After decades of growth in the prevalence of diabetes in the United States, the number of new cases of diabetes has finally begun to fall, signaling an important and positive shift in the country’s overall health.
According to data from the Centers for Disease Control, the number of new cases of diabetes for patients between the ages of 18 and 79 more than tripled from 1980 to 2014 — from 493,000 to an astounding 1.4 million new cases of diabetes in 2014. From 1991 to 2009, the number of new cases went from 573,000 to more than 1.7 million.
Finally, at long last, the number of new cases has finally started to decline. In 2009, the rate of new diagnoses hit a peak of more than 1.7 million. Each year since then, however, those numbers have dropped, reaching 1.4 million by 2014. Although the decline is not substantial, especially given the steep incline of new diabetes cases in earlier years, the data does align with cautious evidence to suggest that Americans are thinking more carefully about their diets. Even in Alabama, which has the highest rate of diabetes in the country at 12.7 percent, people are starting to make important changes.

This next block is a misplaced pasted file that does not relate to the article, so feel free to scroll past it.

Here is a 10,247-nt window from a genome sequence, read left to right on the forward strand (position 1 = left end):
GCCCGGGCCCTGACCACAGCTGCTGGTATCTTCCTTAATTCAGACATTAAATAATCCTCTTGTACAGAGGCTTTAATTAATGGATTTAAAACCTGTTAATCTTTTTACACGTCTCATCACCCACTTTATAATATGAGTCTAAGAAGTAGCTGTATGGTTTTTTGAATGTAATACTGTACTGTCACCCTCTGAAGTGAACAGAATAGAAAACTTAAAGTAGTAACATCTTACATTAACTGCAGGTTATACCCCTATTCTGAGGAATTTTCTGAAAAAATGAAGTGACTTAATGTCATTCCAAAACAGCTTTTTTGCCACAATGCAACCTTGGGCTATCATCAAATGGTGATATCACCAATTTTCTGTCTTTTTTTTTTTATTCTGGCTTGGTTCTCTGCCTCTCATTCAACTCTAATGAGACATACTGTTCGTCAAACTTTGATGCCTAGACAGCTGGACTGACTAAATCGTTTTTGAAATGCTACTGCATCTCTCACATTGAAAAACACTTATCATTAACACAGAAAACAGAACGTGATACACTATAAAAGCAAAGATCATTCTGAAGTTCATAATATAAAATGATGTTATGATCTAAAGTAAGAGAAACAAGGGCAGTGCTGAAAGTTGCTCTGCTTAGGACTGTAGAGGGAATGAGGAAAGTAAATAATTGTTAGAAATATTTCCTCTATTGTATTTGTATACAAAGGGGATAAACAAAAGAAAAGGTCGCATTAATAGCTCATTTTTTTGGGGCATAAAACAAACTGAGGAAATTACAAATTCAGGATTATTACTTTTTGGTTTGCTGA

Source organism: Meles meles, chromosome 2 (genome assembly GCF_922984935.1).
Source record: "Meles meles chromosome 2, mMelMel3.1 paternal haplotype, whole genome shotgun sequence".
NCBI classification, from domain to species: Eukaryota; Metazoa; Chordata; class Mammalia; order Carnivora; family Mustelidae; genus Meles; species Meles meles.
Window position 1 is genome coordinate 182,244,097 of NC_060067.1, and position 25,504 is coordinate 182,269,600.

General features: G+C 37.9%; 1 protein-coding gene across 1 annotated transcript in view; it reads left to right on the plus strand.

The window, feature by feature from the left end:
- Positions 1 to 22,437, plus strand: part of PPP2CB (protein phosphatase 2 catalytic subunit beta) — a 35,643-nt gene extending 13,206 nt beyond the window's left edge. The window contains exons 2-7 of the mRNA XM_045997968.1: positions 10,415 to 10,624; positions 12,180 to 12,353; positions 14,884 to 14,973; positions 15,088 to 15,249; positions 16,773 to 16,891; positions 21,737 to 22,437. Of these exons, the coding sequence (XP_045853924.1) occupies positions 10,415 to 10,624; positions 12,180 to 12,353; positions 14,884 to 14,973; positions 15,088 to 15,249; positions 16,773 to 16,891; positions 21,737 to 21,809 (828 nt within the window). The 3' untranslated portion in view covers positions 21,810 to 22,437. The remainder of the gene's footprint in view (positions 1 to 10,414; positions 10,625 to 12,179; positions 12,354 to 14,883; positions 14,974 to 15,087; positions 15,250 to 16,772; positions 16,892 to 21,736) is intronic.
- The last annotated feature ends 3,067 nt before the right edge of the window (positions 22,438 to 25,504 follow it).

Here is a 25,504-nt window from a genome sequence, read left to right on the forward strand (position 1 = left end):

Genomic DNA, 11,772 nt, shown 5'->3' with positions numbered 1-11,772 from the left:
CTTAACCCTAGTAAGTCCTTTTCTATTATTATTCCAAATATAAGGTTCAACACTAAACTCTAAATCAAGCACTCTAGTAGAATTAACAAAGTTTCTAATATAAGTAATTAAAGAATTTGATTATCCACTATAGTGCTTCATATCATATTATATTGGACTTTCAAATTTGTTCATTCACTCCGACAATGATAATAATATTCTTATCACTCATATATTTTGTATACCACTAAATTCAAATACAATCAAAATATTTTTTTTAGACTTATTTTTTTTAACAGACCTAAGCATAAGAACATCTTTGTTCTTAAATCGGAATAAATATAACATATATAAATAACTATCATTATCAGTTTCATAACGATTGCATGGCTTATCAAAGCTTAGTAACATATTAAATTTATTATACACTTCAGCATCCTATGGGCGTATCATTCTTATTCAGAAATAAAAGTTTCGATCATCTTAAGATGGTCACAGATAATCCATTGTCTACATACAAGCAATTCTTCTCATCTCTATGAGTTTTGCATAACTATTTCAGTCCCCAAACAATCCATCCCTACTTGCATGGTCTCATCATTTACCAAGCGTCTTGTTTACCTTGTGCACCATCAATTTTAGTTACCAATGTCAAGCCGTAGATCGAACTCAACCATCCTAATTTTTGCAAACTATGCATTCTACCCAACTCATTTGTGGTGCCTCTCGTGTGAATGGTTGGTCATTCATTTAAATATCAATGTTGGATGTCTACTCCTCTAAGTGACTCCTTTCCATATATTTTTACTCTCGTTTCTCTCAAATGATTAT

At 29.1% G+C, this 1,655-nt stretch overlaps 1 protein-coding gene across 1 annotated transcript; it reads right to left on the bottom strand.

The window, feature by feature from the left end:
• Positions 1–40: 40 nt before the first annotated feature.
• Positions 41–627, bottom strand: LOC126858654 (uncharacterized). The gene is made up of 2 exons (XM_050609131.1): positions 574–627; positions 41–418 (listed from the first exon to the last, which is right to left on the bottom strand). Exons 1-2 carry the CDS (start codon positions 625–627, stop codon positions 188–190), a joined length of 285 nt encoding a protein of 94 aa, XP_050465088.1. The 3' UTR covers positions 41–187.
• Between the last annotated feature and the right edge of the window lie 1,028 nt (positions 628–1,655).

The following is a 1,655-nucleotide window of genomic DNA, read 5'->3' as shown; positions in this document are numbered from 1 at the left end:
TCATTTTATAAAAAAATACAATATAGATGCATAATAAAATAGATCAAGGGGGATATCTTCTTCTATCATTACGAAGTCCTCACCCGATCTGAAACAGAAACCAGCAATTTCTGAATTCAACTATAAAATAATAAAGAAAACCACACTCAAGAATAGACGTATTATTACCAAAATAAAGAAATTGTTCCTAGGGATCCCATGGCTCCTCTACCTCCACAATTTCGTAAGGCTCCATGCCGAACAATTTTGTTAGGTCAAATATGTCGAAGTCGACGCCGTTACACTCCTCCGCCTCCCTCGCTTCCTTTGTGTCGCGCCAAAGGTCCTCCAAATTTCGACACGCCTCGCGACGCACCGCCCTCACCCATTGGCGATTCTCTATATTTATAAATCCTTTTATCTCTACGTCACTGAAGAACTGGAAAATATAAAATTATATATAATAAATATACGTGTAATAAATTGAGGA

One woman, Lynette Carpenter, got serious about her health soon after her cousin’s diabetes resulted in a leg amputation. Carter “started to make a dish she called Sexy Pork Chops, involving a bell pepper, an onion and the oven,” according to the New York Times. “She weaned herself off Coca-Cola, going from about 50 cans a week to fewer than seven. And she started walking, leaving rubber bands in her mailbox to pull onto her arm — one for each mile walked — to remind her how many miles she had gone. The result made her doctor proud: She lost 42 pounds, and two years later has still not developed full-blown diabetes.”
Another woman, Robin Williams, got scared straight after watching My 600-lb Life on TLC and started packing her own lunch instead of buying fast food.
“It’s not yet time to have a parade,” Dr. David M. Nathan, director of the Diabetes Center and Clinical Research Center at Massachusetts General Hospital, told the Times — especially considering that the rate of American obesity is at an all-time high of 38 percent.
However, Dr. Nathan said, “It has finally entered into the consciousness of our population that the sedentary lifestyle is a real problem, that increased body weight is a real problem.”